When Your Child is Out of Control
I had an interview session over the weekend. One of the questions that was put up to me was: How do you handle frustrating behaviours from your child? You know, those kind of behaviour that never give you an alert! They just happen! Case study: Have you ever cut your child’s toast into a rectangle when triangles were expected? I bet you can relate!
Our children expose our weak points and challenge us daily. We simply have to take the challenge and be mindful of it.
We talk a lot about the importance of teaching kids self-regulation- but what about our own? How do we develop these skills? How can I teach my son to handle his frustration when sometimes I can’t handle my own? Truth is children count on us a parents to learn rules of socialization. Question is what are you teaching?
Self-regulation is not a skill to master or an inherent trait, but rather a journey within ourselves that can always grow, change, and adapt.
So how do we get to respond calmly to the irritated, and sometimes at a battle of wills reaction from these little creatures?
One useful tool to deploy here is reframing. By the time my first child was four years old, he already had two other siblings! Yet, being the ‘oldest’ child, I had expectations that I did not have of my now 8 year old who is the fifth on the row when he was four! I used to forget often then, that he too was a child- expected to act out of control, impulsive, and overexcited sometimes.
Even though part of our job as parents is to help our children develop, so also is it to accept where they are!
Rebecca Eanes, Author of The Newbie’s guide to Positive parenting said: “So often, children are punished for being human. Children are not allowed to have grumpy moods and bad days, yet we adults have them all the time! We think if we don’t nip it in the bud, it will escalate and we will lose control. Let go of that unfounded fear and give your child permission to be human. We all have days like that. None of us are perfect, and we must stop holding our children to a higher standard of perfection than we can’t attain ourselves. All of the punishments you could throw at them will not stamp out their humanity, for to err is human, and we all do it sometimes.”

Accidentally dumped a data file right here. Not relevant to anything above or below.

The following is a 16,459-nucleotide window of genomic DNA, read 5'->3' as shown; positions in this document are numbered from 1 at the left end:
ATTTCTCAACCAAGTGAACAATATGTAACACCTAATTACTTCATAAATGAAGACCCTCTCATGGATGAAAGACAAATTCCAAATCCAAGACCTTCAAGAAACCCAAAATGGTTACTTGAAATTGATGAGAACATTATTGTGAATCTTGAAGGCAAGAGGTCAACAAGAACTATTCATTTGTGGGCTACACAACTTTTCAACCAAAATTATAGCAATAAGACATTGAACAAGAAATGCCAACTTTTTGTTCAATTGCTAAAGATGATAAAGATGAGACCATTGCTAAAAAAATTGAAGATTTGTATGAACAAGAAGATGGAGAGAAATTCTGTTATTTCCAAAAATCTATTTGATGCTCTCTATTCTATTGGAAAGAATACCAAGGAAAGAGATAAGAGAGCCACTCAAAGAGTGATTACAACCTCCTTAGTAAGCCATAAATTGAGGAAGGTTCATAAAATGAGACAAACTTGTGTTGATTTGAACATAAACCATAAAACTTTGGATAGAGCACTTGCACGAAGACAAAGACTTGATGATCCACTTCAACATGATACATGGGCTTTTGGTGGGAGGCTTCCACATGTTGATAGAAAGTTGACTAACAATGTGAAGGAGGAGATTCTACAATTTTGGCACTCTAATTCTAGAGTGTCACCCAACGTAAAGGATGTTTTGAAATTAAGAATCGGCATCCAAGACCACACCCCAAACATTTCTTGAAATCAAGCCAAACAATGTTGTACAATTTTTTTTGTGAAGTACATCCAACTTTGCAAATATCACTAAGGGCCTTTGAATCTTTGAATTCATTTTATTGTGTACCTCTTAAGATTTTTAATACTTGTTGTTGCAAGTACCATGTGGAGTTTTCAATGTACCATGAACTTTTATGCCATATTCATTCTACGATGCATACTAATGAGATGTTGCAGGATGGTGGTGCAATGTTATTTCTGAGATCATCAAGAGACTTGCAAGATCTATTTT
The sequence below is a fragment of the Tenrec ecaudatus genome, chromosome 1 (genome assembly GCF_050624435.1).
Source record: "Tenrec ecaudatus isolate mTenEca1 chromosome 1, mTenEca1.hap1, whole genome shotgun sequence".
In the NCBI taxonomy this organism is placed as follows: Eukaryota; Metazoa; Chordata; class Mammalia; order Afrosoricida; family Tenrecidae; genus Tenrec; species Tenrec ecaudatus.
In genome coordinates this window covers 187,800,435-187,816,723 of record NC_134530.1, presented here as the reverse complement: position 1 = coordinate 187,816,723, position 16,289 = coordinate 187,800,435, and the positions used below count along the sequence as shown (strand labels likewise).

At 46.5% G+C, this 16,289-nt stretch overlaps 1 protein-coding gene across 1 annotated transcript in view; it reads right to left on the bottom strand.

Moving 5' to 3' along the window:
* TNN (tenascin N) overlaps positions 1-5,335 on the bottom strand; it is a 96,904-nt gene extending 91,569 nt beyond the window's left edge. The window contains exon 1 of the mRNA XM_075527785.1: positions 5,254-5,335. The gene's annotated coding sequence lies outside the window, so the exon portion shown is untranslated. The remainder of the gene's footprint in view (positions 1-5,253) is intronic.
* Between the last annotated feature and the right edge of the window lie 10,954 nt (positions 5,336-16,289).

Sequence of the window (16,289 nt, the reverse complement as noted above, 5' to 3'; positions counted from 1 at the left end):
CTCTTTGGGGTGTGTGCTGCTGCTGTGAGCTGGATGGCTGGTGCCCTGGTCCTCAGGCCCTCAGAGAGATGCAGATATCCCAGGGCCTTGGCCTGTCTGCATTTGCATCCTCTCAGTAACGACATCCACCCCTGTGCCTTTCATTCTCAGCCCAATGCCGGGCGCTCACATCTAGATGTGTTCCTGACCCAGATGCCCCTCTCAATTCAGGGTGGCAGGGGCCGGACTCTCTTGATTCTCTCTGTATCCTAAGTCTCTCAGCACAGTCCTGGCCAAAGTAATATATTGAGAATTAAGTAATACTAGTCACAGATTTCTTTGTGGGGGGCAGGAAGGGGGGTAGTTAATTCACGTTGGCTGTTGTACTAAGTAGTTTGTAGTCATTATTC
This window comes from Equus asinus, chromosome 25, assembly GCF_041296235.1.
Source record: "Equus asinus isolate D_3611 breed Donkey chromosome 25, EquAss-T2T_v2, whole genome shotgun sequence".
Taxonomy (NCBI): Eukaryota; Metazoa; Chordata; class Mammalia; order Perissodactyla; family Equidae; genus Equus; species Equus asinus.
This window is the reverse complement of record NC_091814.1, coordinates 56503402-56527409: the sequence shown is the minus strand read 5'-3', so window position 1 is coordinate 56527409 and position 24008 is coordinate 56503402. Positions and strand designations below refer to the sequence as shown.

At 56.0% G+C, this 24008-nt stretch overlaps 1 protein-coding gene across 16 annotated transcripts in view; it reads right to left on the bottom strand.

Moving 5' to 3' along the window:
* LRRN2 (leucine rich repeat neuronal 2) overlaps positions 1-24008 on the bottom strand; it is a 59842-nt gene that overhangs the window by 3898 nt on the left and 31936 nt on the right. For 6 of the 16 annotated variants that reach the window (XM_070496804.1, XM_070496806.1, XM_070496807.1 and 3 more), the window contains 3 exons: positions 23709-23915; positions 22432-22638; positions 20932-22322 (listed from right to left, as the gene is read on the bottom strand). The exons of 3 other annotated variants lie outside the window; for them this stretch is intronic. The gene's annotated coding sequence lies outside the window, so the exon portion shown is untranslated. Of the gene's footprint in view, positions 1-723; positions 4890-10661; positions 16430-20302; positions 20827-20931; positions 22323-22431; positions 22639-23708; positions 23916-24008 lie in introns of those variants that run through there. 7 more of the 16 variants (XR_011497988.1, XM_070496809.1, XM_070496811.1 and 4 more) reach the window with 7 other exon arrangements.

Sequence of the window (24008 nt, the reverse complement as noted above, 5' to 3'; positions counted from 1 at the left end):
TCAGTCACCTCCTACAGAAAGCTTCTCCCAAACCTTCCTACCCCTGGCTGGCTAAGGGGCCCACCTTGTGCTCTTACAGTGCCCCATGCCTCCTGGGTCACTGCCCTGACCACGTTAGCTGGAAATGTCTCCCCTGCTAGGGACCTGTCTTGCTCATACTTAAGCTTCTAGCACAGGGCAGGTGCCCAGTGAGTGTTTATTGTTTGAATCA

So, how do we reframe a behaviour that throws us off balance?
The next time your child screams because you cut the toast wrong, yells because they can’t get the Lego structure right, has a breakdown when you ask him to brush his teeth or just starts whirling around in a ball of emotions for seemingly no reason — just look at him and observe.
Observe him as if he is another planet because, in a way, they are. Remember that their brains aren’t like ours yet. See their smallness. Observe with open curiosity and really see them. Once you really look at them, you’ll begin to empathize with these little being who just can’t even right now!
Print out inspirational quotes to remind yourself to be open to their bad days, crankiness, and lack of regulation. Stick them around your house to help you remember to adjust your expectations and see you child for where they are in that moment. Examples of such words to post up are: “I am in charge of being calm no matter how my child behaves”, “A child who is out of control needs the calm assurance of someone who is in control”, “The way we talk to our children become their inner voice”, “Do not let the behaviour of others destroy your inner peace”, “When little people are overwhelmed by big emotions, it’s our job to share our calm, not join the chaos”, etc.
What is the effect of these? It prepares and shifts you from the default reaction of joining in and also having an emotional escalation. This works.